The Strategist

Elicitation: How to get your clients talking



02/04/2022 - 05:05



The term "elicitation" means covert drawing out of information. It is an effective set of techniques for influencing people's behavior. Information elicitation is a real art, and this approach is indispensable in the business sphere.



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Salespeople and entrepreneurs sometimes spend an enormous amount of time building relationships with potential customers. Many hours (and dollars) are invested in dinners, breakfasts and golf trips, not to mention emails, social media posts, phone calls and cold calling. Worst of all, sometimes these efforts end up in nothing.

But what if, by applying a few simple skills, you could screen out customers who wouldn't buy anything, or unpromising acquaintances? What if you could extract information from a person to see if they would become your customer?

There are many ways of getting a person to talk. Here are some of them:

Flattery

People are hungry for praise, and well-concealed flattery is much more effective than you might think. Compliments need to be done in a way that makes the person feel good and want to share at the same time.

For example: "The company must value your professionalism very highly, otherwise they wouldn't have delegated you to this conference. You must be one of the best in the business."

Such a comment will prompt the person to elaborate on his specialization and position in the company, right down to information about the projects he is currently working on.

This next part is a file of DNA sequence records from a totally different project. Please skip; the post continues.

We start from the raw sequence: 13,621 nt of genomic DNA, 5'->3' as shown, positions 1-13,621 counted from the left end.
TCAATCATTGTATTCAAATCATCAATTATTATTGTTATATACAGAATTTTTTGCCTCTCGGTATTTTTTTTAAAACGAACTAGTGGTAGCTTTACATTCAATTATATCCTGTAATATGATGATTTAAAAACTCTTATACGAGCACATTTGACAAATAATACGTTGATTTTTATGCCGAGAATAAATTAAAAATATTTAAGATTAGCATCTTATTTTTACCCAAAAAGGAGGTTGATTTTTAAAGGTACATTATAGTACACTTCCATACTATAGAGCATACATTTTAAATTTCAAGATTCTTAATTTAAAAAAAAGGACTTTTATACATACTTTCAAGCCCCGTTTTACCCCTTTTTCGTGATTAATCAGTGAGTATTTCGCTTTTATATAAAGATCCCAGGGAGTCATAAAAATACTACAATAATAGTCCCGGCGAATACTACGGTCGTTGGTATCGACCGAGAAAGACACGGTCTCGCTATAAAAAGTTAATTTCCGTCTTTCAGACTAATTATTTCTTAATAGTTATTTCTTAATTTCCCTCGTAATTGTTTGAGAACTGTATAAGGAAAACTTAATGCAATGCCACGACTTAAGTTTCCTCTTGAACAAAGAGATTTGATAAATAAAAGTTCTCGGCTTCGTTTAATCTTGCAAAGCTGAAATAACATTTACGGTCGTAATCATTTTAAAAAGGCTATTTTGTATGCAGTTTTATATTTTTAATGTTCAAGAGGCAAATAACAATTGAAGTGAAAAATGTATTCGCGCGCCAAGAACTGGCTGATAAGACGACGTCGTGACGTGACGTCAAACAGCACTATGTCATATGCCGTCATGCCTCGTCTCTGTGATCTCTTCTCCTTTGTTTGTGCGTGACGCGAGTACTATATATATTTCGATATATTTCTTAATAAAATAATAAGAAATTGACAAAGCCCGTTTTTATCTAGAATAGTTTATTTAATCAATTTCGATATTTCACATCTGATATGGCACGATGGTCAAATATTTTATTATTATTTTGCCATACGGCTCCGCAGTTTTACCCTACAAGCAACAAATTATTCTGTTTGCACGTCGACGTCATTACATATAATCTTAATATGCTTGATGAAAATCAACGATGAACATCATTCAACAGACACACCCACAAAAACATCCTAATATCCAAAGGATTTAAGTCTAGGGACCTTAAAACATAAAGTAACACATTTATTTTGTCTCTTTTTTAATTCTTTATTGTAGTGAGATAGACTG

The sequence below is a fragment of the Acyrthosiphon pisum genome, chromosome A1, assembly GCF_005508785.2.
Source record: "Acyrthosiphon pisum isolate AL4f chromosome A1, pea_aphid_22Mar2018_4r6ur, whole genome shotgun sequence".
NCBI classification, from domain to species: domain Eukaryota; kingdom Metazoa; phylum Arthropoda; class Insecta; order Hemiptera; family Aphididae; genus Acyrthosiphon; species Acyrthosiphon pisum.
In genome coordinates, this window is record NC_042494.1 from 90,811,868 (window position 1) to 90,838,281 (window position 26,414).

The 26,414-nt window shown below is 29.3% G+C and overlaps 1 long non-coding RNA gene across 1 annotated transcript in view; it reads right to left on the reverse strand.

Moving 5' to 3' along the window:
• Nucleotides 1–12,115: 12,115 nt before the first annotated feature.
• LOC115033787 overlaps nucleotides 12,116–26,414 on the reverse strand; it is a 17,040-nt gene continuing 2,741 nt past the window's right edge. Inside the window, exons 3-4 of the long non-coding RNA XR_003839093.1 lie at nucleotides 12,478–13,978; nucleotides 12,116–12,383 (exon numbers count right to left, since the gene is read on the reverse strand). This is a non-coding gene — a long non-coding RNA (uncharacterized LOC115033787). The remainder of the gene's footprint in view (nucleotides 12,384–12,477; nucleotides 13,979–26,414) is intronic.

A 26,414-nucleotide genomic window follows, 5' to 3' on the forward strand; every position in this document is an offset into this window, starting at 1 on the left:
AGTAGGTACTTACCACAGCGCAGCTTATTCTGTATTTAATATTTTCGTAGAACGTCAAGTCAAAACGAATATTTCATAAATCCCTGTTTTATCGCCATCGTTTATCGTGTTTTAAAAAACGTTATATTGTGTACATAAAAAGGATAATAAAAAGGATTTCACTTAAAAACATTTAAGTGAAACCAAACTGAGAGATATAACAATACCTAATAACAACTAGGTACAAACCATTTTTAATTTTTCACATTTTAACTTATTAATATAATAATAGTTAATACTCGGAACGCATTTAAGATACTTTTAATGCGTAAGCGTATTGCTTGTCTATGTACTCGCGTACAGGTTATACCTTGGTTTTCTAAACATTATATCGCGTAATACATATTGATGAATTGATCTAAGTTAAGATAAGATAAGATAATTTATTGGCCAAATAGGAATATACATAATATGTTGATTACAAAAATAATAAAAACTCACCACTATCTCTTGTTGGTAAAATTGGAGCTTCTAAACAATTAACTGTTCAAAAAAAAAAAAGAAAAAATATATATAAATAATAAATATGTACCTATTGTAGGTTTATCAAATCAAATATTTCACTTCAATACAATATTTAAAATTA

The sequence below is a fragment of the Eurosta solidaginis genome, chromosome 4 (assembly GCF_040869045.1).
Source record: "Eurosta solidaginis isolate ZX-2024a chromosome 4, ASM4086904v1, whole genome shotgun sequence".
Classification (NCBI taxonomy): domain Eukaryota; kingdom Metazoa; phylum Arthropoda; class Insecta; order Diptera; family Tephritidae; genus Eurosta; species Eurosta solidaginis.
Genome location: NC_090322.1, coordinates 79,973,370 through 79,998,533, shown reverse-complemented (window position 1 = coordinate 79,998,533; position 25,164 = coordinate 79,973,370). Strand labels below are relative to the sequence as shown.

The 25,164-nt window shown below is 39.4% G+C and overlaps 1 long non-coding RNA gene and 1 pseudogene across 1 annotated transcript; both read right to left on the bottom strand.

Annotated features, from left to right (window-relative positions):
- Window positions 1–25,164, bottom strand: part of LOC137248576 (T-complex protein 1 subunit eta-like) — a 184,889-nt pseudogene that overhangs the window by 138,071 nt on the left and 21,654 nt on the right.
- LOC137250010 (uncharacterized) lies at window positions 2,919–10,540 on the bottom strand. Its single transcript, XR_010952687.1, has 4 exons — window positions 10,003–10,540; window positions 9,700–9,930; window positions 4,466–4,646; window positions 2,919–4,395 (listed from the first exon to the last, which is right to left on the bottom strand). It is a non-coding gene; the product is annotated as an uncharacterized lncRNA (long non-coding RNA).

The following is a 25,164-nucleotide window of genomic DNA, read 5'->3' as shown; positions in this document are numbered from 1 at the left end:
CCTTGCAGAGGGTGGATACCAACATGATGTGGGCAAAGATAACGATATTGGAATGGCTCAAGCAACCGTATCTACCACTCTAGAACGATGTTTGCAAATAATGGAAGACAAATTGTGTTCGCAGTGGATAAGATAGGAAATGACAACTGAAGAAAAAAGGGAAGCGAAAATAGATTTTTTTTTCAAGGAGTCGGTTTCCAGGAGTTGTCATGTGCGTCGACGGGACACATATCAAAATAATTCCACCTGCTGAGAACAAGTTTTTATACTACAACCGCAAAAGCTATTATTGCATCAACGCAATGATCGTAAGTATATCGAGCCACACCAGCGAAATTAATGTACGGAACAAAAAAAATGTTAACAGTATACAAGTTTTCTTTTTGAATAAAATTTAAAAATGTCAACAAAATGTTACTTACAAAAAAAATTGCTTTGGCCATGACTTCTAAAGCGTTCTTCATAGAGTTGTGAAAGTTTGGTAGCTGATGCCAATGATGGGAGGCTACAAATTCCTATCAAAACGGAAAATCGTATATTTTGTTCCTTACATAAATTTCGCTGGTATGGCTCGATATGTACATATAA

Shared interests

If you want to get a stranger talking, find a topic that interests both of you. You wouldn't believe how much information the person would willingly give up when they see that you're into that too!

For example: "I totally agree, something unreal is going on with home security technology right now."

With this kind of statement, you are signaling that you too belong in this field, so it is safe to discuss it with you. You give the impression that you know the subject, and the person you are extracting the right information from doesn't think he or she is going to tell you something you don't already know.

Start with a question

This simple technique lays the groundwork for a more detailed discussion. It works with those who like to talk about themselves.

For example: "Have you worked for the same engineering company your whole life?"

The question will encourage the person to talk about his or her work experience. If he has actually worked at the same company for a long time, you open the door to the following questions: "What do you like about it there?", "Have you ever thought about leaving?".

A confession of ignorance

By nature, people are responsive and will gladly fill in the gap in your knowledge.

For example: "Oh, I'm an amateur at creating databases. Can you advise me on where I should start?"

After such a confession, someone will gladly enlighten you. Just ask for help - and you'll get all the information you need.

Based on “Agent of Influence. How to Use Spy Skills to Persuade Anyone, Sell Anything, and Build a Successful Business” by Jason Hanson




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